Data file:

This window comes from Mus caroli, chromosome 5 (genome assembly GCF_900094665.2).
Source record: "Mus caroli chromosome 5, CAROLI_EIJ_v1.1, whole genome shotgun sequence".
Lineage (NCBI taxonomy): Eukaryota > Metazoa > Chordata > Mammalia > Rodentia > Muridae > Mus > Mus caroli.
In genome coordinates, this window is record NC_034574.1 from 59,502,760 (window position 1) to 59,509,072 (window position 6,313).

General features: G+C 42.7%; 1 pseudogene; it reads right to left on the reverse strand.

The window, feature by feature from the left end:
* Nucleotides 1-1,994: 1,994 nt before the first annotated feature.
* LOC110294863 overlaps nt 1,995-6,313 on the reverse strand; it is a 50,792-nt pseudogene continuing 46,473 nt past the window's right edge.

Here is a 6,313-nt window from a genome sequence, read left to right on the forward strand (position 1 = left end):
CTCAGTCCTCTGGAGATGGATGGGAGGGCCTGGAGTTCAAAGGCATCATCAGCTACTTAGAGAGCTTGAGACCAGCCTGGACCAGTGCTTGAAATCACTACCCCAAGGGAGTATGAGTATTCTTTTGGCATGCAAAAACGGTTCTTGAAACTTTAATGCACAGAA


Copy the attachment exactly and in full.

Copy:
This window comes from Mus caroli, chromosome 5 (genome assembly GCF_900094665.2).
Source record: "Mus caroli chromosome 5, CAROLI_EIJ_v1.1, whole genome shotgun sequence".
Lineage (NCBI taxonomy): Eukaryota > Metazoa > Chordata > Mammalia > Rodentia > Muridae > Mus > Mus caroli.
In genome coordinates, this window is record NC_034574.1 from 59,502,760 (window position 1) to 59,509,072 (window position 6,313).

General features: G+C 42.7%; 1 pseudogene; it reads right to left on the reverse strand.

The window, feature by feature from the left end:
* Nucleotides 1-1,994: 1,994 nt before the first annotated feature.
* LOC110294863 overlaps nt 1,995-6,313 on the reverse strand; it is a 50,792-nt pseudogene continuing 46,473 nt past the window's right edge.

Here is a 6,313-nt window from a genome sequence, read left to right on the forward strand (position 1 = left end):
CTCAGTCCTCTGGAGATGGATGGGAGGGCCTGGAGTTCAAAGGCATCATCAGCTACTTAGAGAGCTTGAGACCAGCCTGGACCAGTGCTTGAAATCACTACCCCAAGGGAGTATGAGTATTCTTTTGGCATGCAAAAACGGTTCTTGAAACTTTAATGCACAGAA